o          Always cover foods or liquids in the refrigerator. This will keep the food from drying out, and it will save the unit from having to work harder to remove excess moisture.

o          Use the refrigerator to thaw frozen food, rather than the microwave oven. You will save on both microwave heating and refrigerator cooling costs.

o          Allow hot foods to cool slightly before placing them in the refrigerator or freezer.

Water conservation

o          Recycling isn’t just for trash. Don’t let water go just down the drain. Collect rainwater, water used to wash fruits and vegetables, and water from cleaning your fish tank, and reuse it to water plants. Connect gutter downspouts to rain-barrels, or direct them to trees or plants.

o          Use a broom or sweeper instead of water from a hose to clean the garage, driveway, or sidewalk.

o          Let the grass grow. Mow less often, as longer grass reduces water loss from evaporation.

o          Use a layer of organic mulch around plants to reduce evaporation. Plant during spring or fall when watering requirements are lower. Water earlier or later in the day when temperatures are lower. Choose lower maintenance plants.

o          Adjust sprinklers to water lawns and plants, not pavement or people.

o          Use a hose with a shut-off nozzle while you water your plants or wash your car. Turn it off at the faucet when you’re through. Better yet, use a bucket of water and a sponge to wash your car.

o          Look for EnergyStar labels on home appliances and products. EnergyStar products meet strict efficiency specifications set by the U.S. Environmental Protection Agency and the U.S. Department of Energy.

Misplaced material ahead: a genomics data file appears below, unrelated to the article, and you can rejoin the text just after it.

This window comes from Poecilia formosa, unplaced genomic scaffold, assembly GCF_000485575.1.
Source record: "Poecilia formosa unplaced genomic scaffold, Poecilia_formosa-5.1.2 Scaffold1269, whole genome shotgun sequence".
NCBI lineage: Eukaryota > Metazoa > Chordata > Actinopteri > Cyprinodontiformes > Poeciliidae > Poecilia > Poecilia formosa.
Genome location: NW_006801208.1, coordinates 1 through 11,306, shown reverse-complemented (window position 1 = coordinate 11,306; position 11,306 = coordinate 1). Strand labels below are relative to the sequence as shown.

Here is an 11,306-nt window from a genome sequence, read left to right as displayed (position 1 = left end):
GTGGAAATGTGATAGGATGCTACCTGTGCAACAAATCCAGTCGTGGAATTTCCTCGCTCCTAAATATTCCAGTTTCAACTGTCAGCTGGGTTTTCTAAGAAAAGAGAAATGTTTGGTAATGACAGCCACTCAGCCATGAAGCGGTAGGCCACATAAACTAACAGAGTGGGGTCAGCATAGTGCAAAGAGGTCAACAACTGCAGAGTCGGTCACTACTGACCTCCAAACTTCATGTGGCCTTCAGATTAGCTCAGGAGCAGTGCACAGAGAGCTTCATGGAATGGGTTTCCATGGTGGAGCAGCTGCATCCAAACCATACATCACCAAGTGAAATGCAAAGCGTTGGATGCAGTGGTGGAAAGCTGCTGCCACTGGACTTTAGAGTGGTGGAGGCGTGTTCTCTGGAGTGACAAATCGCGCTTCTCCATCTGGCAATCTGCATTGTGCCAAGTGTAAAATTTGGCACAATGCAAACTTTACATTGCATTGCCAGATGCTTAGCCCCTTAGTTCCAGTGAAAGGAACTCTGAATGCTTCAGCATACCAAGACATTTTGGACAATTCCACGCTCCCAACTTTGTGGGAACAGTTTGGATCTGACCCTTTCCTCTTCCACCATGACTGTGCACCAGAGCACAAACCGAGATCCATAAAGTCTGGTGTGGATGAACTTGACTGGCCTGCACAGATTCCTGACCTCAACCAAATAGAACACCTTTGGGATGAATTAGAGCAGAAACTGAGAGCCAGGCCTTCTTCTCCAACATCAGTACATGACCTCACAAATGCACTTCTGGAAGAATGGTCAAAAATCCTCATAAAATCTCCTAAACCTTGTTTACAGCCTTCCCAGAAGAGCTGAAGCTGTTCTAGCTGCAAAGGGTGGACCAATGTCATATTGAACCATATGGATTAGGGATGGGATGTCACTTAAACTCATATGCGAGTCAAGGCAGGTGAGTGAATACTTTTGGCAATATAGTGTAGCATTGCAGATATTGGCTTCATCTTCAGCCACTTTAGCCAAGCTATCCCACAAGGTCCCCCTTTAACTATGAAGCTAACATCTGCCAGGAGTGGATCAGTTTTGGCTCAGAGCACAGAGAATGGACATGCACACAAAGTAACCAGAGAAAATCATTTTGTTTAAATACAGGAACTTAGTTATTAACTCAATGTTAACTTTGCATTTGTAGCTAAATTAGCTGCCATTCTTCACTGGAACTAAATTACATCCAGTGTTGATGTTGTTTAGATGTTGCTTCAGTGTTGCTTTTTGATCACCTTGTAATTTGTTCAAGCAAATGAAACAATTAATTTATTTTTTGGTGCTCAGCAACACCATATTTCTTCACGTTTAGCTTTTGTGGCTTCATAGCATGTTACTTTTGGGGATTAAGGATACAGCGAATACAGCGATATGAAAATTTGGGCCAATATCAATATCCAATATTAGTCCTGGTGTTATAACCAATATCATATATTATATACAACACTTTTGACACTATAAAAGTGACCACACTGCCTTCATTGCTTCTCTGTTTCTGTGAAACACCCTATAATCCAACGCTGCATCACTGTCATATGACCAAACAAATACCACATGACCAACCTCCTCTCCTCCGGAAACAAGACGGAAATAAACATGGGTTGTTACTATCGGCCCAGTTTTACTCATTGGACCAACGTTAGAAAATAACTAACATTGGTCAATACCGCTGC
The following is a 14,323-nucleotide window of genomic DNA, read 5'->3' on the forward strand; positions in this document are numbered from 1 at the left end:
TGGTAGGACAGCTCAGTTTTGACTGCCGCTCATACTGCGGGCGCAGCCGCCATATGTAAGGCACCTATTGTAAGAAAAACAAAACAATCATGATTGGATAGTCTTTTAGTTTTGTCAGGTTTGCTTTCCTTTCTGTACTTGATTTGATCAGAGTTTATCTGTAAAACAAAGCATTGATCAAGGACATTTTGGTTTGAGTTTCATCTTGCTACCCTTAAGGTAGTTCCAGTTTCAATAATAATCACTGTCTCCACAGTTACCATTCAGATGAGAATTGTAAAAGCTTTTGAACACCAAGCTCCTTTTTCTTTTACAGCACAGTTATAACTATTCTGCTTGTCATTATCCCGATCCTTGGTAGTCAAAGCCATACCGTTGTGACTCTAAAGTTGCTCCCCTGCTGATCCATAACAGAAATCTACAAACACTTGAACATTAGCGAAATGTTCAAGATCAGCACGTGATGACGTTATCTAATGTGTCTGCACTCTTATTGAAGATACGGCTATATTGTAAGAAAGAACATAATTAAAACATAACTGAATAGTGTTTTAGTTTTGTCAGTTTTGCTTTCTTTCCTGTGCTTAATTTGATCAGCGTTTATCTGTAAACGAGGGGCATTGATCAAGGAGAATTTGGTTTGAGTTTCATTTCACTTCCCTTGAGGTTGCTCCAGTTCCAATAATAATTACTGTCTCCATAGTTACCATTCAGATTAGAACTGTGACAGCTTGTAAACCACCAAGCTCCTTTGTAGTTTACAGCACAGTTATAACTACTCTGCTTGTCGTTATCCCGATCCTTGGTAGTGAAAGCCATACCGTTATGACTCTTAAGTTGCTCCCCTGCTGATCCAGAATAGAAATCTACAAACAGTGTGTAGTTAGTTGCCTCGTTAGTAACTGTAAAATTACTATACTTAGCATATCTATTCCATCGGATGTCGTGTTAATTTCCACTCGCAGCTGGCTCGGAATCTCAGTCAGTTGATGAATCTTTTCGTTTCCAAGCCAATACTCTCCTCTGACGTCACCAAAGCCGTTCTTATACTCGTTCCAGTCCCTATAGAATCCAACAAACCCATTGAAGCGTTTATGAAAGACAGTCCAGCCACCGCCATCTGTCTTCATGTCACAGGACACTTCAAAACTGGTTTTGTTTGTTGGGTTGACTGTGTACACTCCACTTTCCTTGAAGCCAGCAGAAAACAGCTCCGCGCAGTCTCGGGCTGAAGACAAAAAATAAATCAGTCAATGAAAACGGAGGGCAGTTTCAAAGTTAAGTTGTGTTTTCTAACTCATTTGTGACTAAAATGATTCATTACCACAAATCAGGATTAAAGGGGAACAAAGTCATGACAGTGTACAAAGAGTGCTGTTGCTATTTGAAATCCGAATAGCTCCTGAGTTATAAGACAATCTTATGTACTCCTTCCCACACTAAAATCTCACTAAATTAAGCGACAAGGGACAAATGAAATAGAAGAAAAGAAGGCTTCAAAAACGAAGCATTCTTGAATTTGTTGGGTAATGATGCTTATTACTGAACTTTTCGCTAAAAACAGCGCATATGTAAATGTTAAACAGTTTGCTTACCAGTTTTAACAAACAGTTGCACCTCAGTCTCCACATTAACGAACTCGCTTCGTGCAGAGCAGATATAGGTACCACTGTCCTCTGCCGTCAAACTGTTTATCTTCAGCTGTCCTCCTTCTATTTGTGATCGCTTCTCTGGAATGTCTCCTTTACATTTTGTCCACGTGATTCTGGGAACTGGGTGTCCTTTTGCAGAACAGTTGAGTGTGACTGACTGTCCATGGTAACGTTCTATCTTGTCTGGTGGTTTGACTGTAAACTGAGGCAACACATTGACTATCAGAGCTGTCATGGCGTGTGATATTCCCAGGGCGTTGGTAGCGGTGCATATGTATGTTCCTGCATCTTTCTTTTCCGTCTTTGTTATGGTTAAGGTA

Space heating equipment, airflows, and air leakage

o          Every other year get the burners on furnaces, boilers and space heaters Tuned and cleaned.

o          Install a programmable thermostat that is compatible with your heating system.

o          Regularly clean or replace your furnace filter. All forced air furnaces have filters that keep dust and dirt from blowing into your house. If not periodically cleaned or replaced, dirty filters can greatly affect the heating ability of the furnace and waste valuable fuel. Some filters are disposable; some can be washed and reused. Do not reuse disposable filters. New ones can often be purchased for less than a dollar. Each month of the heating season, clean or replace your furnace filter(s). If you have family members with allergies you may want to consider filers that have special anti-allergen components.

o          Adjust heating and cooling systems to work more efficiently.

o          Make sure the ductwork that carries air is not leaking. Duct tape works well on lots of things, but it often fails when -used on dusty ductwork! Use self adhesive fiberglass drywall tape and mastic (a gooey substance applied with a paintbrush) to seal all exposed ductwork joints in areas such as the attics, crawlspaces, or basements. Insulate ducts in unconditioned attics to improve your heating system’s efficiency and your own comfort. If you have any questions about how your ductwork works, call us at 414-443-1859.

o          Use R-6 or higher fiberglass insulation to wrap ducts in unconditioned spaces.

o          Make sure the air flowing through the ductwork system is balanced.

o          Check and/or clean the A-coil during regular Tune and Clean maintenance or as necessary.

o          Lubricate and oil annually all furnace blower motors that this is required. Also, clean the blower blades so that air flows more freely through it.

o          Insulate hot water or steam pipes of radiators that run through unheated spaces.

o          Place a sheet of aluminum foil or other non-flammable reflective material behind electric baseboards and hot water radiators; this will help to reflect heat back into the room.